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23

Mar

TIME TO BREAK THE SELF-INFLICTED YOKE OF POVERTY - 07062021

2021-06-07

TIME TO BREAK THE SELF-INFLICTED YOKE OF POVERTY

By: Sir Henry Olujimi Boyo (Les Leba), first published in June 2005

INTRO:

During the last four weeks, we republished the series titled “Dollar Certificates Will Banish Chronic Poverty.” The series provides clear steps, rationale and insight into our monetary system, how we as a people are affected by it, and what can be done to stop the devaluation of the naira to improve the standard of living, employment levels, and jumpstart local businesses. If you missed this series, it can be found using the link below.

Today’s article, which is also a republication, is an appropriate follow up to the 4-part series mentioned in the paragraph above. The article begins by pointing out that the issues pertaining to our current economic situation are self-inflicted. As we continue to adopt poor monetary and economic frameworks, we would remain a struggling nation regardless of ‘cosmetic’ changes made. In other words, the numerous problems plaguing this nation can be seen as symptoms of an underlying ‘disease’. The article disabuses the notion most of us have concerning what we believe to be the major cause(s) of poverty in Nigeria. This article was initially published in the year 2005 as a follow up to the 4-part series and remains relevant due to the worsening economic climate in our nation. Kindly read on to learn more.

(See www.betternaijanow.com for this series and more articles by the Late Sir Henry Boyo)

Nigerians find it doubtful and indeed incredible to accept that the current yoke of poverty in our land is self-inflicted! They naturally do not believe that we can willingly promote our own poverty by maintaining an obtuse system of economic and monetary policies that are guaranteed to keep us in bondage. Our people prefer to believe that our deepening state of poverty is brought on us from the outside; for example, the ‘oppressive’ dictates of the IMF to the third world; others believe that we are poor because our leaders and public sector bureaucrats continue to pad their pockets from the public treasury, while some others believe that our sliding descent into the pits of poverty is the result of our nation’s heavy dependence on a single source of export revenue, namely the petrodollars derived from the exploitation of the oil wells and the peoples of the Niger Delta.

Another school of thought would ascribe our abiding poverty to an awkward political system that enthrones mediocrity over merit in the scheme of things, such that the brightest of our youths may be denied entry into government-sponsored educational institutions, while mediocre students walk the red carpet into these heavily subsidized institutions because of their privileged states of origin.

There is no doubt that the climate of poverty in Nigeria could be attributable to a combination of these ‘anti-progress forces mentioned above.

However, it has been my contention for almost three years that even if the impacts of the negative forces outlined above were reversed, our oppressive yoke of poverty will only be marginally mitigated so long as our current monetary framework remains the same! In other words, if the IMF patronage were absent, and our leaders and public bureaucrats were saints, and merit was recognised in our economic and political dispensation and even if we succeeded (highly unlikely with current monetary framework) in developing a multi-cultural export economy, our people’s state of poverty may, in fact, deepen so long as we maintain a monetary system that inherently abuses our national currency, the Naira!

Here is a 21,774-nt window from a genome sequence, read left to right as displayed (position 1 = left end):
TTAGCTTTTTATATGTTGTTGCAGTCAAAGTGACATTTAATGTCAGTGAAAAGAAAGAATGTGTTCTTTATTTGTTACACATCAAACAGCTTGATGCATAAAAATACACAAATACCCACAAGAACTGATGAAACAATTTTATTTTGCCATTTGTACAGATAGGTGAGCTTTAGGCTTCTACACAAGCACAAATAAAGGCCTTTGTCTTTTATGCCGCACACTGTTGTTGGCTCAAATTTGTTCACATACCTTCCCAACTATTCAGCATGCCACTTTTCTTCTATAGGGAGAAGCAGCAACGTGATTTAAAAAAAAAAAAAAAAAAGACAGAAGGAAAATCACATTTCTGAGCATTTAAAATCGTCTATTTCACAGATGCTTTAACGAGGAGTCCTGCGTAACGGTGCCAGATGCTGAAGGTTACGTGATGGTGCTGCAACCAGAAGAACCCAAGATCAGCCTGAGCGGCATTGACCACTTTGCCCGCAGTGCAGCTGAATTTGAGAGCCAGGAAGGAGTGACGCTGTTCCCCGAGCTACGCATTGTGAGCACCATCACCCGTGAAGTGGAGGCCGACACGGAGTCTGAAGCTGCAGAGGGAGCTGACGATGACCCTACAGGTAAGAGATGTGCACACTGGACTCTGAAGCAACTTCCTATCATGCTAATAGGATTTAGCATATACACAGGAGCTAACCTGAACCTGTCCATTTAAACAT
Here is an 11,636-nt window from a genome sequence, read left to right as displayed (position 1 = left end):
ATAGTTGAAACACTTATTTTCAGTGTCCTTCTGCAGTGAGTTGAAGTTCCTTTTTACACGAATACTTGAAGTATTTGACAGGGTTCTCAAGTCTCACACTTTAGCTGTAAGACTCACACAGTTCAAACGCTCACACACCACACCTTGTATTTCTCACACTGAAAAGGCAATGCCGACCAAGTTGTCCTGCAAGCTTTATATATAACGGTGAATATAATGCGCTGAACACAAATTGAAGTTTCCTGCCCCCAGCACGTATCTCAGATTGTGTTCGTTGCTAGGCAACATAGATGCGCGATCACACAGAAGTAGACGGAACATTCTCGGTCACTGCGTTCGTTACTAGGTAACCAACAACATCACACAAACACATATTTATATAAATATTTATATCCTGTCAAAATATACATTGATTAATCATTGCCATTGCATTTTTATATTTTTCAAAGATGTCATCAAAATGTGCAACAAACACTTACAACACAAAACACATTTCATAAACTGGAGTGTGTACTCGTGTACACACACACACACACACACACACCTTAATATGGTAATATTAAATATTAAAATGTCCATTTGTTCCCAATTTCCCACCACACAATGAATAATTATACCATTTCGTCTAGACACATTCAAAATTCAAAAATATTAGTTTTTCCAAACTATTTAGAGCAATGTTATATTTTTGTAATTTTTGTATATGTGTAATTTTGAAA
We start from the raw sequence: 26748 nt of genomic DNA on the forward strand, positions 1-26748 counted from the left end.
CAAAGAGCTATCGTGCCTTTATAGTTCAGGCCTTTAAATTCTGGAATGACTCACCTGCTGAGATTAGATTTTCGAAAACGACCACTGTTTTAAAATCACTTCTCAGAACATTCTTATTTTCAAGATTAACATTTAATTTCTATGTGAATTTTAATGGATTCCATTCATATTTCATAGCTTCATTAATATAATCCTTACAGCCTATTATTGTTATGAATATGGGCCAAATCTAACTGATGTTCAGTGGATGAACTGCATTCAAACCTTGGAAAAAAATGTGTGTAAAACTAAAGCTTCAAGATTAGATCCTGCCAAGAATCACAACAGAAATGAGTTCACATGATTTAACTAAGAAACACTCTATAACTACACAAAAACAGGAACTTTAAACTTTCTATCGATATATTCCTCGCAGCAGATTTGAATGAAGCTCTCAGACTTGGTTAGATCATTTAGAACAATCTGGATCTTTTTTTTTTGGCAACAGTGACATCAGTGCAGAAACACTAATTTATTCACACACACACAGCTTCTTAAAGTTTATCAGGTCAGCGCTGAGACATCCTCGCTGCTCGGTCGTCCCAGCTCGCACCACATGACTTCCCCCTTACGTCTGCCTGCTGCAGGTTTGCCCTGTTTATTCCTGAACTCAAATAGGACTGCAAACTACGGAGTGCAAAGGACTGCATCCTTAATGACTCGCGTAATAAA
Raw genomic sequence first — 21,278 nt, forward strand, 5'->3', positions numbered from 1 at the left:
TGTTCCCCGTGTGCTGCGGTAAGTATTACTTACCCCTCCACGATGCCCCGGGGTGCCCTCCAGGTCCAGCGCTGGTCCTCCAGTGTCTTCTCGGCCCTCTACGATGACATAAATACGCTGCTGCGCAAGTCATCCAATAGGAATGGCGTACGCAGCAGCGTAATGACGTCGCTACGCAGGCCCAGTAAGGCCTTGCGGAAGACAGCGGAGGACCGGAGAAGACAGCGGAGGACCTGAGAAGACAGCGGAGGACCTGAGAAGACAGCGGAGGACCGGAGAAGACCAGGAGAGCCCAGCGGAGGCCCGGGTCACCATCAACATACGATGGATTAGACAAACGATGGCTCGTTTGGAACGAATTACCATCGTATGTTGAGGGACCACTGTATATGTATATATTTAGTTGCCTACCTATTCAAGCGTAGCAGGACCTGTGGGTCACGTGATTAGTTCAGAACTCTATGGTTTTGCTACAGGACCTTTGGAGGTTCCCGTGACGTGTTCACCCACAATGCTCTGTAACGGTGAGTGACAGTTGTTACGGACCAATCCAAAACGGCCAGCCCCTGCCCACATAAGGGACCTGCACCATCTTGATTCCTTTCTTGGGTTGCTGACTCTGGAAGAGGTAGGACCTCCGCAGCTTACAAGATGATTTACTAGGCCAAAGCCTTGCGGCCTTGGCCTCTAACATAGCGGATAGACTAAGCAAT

The amplification of this fact was the subject of the series “DOLLAR CERTIFICATES WILL BANISH CHRONIC POVERTY AND ENHANCE EFFICIENT RESOURCE ALLOCATION” which ran in this column in the last four weeks.

There is a universal acceptance that any regulated system that denies the freedom of the market mechanism of demand and supply for price determination would inevitably create distortions and dislocations within the polity. Thus, when the market for determining the external (and conversely the internal) value of the naira is shackled by a monopoly that controls the supply of the naira and also the dollar (our main reserve currency), the resultant rates of exchanges will at best be unrepresentative of the appropriate rate of exchange between the naira and the dollar.

It is for this reason that we have the naira being currently inappropriately undervalued at N133 – $ when at best the naira should exchange for between N10 or 20 – $, considering that N133 can provide you with a nutritious meal of beans and dodo for example in Nigeria. While you may require about $10 to satisfy the same human need in those countries in Europe and America. The same loyal comparisons exist in the relative costs for health, transport, shelter on both sides of the divide. This, our inappropriate price mechanism has succeeded in devaluing our currency, the naira, to about 10% of its real value, if we adopt the universally accepted Purchasing Parity Principle, which compares the composite value of a similar basket of goods on both sides! The implication of a naira devaluation of such magnitude is the abiding poverty since the monetary authorities manipulated the free fall of the value of the naira from about 1985. Nigerians will recall the prevalent affluence in the country before the advent of a continuous devaluation of the national currency, for example, in that period, most fresh graduates would find jobs even before completion of their NYSC service year! A whole frozen chicken of about 1kg size was sold for N2.50, a crate of Coca-Cola cost N2.40, a new 504 Peugeot cost less than N6,000.